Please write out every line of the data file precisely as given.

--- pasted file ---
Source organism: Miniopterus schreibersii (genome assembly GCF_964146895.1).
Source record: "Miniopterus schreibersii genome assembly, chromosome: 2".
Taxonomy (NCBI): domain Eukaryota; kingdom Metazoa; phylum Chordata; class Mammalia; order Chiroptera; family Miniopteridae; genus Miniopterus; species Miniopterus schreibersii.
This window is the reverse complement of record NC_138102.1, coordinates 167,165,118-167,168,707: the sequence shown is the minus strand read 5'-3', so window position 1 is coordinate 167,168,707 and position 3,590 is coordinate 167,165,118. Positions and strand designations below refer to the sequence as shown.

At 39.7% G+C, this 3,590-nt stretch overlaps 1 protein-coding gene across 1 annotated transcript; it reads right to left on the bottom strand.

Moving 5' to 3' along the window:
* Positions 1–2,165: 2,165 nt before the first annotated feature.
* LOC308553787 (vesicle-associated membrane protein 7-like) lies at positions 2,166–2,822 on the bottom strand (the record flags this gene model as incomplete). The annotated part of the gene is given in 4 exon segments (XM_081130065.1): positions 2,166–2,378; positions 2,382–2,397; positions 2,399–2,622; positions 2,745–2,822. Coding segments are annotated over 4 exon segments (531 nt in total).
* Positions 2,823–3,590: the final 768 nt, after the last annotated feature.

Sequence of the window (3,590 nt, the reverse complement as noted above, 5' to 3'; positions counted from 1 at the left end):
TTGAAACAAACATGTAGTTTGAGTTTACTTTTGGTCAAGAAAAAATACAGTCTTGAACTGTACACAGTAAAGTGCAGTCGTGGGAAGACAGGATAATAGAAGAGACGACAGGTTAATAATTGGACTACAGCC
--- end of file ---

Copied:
Source organism: Miniopterus schreibersii (genome assembly GCF_964146895.1).
Source record: "Miniopterus schreibersii genome assembly, chromosome: 2".
Taxonomy (NCBI): domain Eukaryota; kingdom Metazoa; phylum Chordata; class Mammalia; order Chiroptera; family Miniopteridae; genus Miniopterus; species Miniopterus schreibersii.
This window is the reverse complement of record NC_138102.1, coordinates 167,165,118-167,168,707: the sequence shown is the minus strand read 5'-3', so window position 1 is coordinate 167,168,707 and position 3,590 is coordinate 167,165,118. Positions and strand designations below refer to the sequence as shown.

At 39.7% G+C, this 3,590-nt stretch overlaps 1 protein-coding gene across 1 annotated transcript; it reads right to left on the bottom strand.

Moving 5' to 3' along the window:
* Positions 1–2,165: 2,165 nt before the first annotated feature.
* LOC308553787 (vesicle-associated membrane protein 7-like) lies at positions 2,166–2,822 on the bottom strand (the record flags this gene model as incomplete). The annotated part of the gene is given in 4 exon segments (XM_081130065.1): positions 2,166–2,378; positions 2,382–2,397; positions 2,399–2,622; positions 2,745–2,822. Coding segments are annotated over 4 exon segments (531 nt in total).
* Positions 2,823–3,590: the final 768 nt, after the last annotated feature.

Sequence of the window (3,590 nt, the reverse complement as noted above, 5' to 3'; positions counted from 1 at the left end):
TTGAAACAAACATGTAGTTTGAGTTTACTTTTGGTCAAGAAAAAATACAGTCTTGAACTGTACACAGTAAAGTGCAGTCGTGGGAAGACAGGATAATAGAAGAGACGACAGGTTAATAATTGGACTACAGCC